For over 80 years, the Thrasher’s French Fries stand at 401 South Atlantic Avenue, in Ocean City, MD, has served as a kind of gatekeeper to the famous boardwalk. At Thrasher’s, the potatoes are cut fresh, fried twice, doused with vinegar, and served in buckets. Big buckets. With only three sizes available (16 oz, 32 oz and 53 oz buckets), the smallest serving you can buy is a pound. But, there is something about these fries that makes them so addictive that a pound often is not enough and Thrasher’s fans are adamant. These are the best fries on the planet.
With more than eight decades of frying and over 22,000 fans of the unofficial facebook page, who’s to argue? In 1933, Thrasher’s weathered a hurricane that not only destroyed vast sections of the boardwalk, but actually severed off Assateague peninsula to create the now-famous Assateague island across the inlet. Thrasher’s then went on to survive the Great Depression, two World Wars, Reaganomics, and the “freedom fries” era. Featured in countless magazine and newspaper articles, like the Woman’s Day 8 Best Boardwalk Food in the U.S., and inevitably found in the comments section of any web article about the “best fries,” these fries inspire a fanaticism usually reserved for politics and religion.
So, when I was heading back to my native Maryland Eastern Shore, I knew that it was time to make a pilgrimage to the place where I first learned what a French fry is supposed to taste like. Sure enough, there is something irresistible about these fries. They aren’t particularly crispy, but the flavor is pure potato. In fact, Thrasher’s is so proud of the fresh potato flavor, they don’t provide (or even allow) ketchup.
Katherine Bunting-Howarth of Delaware remembers using so much vinegar once, she soaked a hole through the bottom of the bucket and she’s not the only who considers the vinegar to be an essential element of the Thrasher’s experience. 939 people on facebook have “liked” the Thrasher’s facebook update, “[…] diggin’ the Apple Cider Vinegar with no ketchup!” and dozens more have added their two cents.”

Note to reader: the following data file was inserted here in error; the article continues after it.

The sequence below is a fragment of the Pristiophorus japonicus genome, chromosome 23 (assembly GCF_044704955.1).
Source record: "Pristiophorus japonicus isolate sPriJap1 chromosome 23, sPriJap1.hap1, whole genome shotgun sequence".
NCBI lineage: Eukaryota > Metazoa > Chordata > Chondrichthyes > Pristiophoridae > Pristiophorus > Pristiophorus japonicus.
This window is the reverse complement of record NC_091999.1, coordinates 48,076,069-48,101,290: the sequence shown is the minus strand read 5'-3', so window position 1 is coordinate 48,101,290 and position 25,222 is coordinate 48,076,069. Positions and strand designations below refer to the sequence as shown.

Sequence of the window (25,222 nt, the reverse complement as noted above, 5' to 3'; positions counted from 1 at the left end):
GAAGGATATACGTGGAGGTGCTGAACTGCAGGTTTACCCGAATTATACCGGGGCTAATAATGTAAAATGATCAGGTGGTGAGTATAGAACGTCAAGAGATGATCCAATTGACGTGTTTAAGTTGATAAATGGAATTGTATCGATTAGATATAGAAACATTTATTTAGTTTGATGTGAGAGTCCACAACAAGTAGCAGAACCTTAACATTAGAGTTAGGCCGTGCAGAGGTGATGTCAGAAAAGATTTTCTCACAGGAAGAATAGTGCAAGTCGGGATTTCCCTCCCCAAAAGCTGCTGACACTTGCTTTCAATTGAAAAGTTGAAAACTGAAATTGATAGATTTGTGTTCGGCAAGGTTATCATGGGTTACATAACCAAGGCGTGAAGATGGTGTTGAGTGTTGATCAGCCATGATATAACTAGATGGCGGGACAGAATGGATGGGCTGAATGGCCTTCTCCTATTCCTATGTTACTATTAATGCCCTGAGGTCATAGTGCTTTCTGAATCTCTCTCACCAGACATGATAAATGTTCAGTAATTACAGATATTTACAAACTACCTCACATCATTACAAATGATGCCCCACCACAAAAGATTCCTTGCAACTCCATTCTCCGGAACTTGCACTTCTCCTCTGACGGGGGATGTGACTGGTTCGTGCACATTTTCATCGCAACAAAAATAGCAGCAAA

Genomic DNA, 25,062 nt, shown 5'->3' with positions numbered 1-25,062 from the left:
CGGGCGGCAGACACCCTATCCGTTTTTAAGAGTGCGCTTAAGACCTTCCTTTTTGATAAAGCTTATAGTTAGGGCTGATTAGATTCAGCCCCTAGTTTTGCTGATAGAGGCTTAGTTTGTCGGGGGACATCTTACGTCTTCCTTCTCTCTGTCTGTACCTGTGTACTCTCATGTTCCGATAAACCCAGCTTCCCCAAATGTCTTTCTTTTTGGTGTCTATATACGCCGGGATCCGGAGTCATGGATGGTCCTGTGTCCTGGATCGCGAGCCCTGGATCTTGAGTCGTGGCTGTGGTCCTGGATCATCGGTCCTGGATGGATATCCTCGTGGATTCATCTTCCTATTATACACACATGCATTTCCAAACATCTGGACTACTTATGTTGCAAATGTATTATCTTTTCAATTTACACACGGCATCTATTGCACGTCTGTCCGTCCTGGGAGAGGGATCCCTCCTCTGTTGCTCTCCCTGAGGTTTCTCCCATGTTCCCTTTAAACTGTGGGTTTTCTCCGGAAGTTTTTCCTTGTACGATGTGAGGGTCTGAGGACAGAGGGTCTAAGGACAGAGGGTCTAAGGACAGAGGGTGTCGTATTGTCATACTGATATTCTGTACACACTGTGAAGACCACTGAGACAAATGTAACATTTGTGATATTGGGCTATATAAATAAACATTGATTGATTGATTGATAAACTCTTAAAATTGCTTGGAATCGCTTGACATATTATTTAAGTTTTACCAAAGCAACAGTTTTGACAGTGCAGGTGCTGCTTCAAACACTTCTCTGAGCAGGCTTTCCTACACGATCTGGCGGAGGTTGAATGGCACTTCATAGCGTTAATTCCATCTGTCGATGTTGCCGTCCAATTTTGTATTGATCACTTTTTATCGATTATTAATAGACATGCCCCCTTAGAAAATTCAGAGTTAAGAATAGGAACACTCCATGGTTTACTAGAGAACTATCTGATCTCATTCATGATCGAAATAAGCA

After returning to California, more than 3000 miles away, I began to wonder. Can I recreate true Thrasher’s French Fries at home? I know the basic ingredients: Russet potatoes, peanut oil, salt and vinegar. But can I get that same balance of tender and crispy? And can I reproduce the rich, potato flavor? I set out to find the answer. But it would not come directly from the source. Thrasher’s is part of the Bayshore Development Corporation which also owns the Jolly Roger amusement parks. My attempts to reach someone at Bayshore willing to talk about Thrashers Fries were unsuccessful. Buddy Jenkins, chair of the board of the Bayshore Development Corporation, has always been secretive about the magic of these fries. According to a 2004 Washington Post article, Jenkins said, “We have a process that I certainly don’t intend to divulge,” but that the secret involves a “recipe and cooking times.”
Well, a recipe and cooking times were just what I set out to develop. I knew that part of what makes boardwalk fries, boardwalk fries is that they are soaked in a brine solution before they are fried twice, so I knew that I would try brining the potatoes as part of the solution. But how hot should the oil be? How long should the fries, well, fry? To find some answers, I turned to The Food Lab at SeriousEats.com. In May, J. Kenji Lopez-Alt set out to determine what makes a McDonald’s french fry so darn good and I have applied some of his learnings to this project. But Thrasher’s French Fries are not like McDonad’s French Fries. They’re thicker for one thing, and they’re served in buckets; they’re never frozen, and, must I say it again? They’re eaten with vinegar, not ketchup. But, they do need to come out with a crispy exterior and a fluffy, fully-cooked interior and that is where the “recipe and cooking times” come in. In his article, Lopez-Alt discovers that McDonald’s actually blanches its fries in nearly-boiling water before frying them, so I decided to add this step to my process as well. Blanching them at 170˚F rinses off excess sugars and starch which in turn prevents over-browning later. It also strengthens the cell walls of the potato so it doesn’t completely lose its structure during the frying process. Again, Lopez-Alt explains all of this really well here.
Following the multi-step process of brining, blanching, frying, cooling, frying meant that I could enjoy something approaching a bucket of Thrasher’s French Fries without having to leave the state of California. And that, my friends, is worth a day’s effort. Are you with me on this one? If you are, read on for the complete recipe.
My best attempt at recreating
Thrasher’s French Fries at Home
Serves 2 (or one, really)
4 Russet potatoes, peeled and sliced into 3/4-inch thick slices
Peanut Oil, enough for fries to be submerged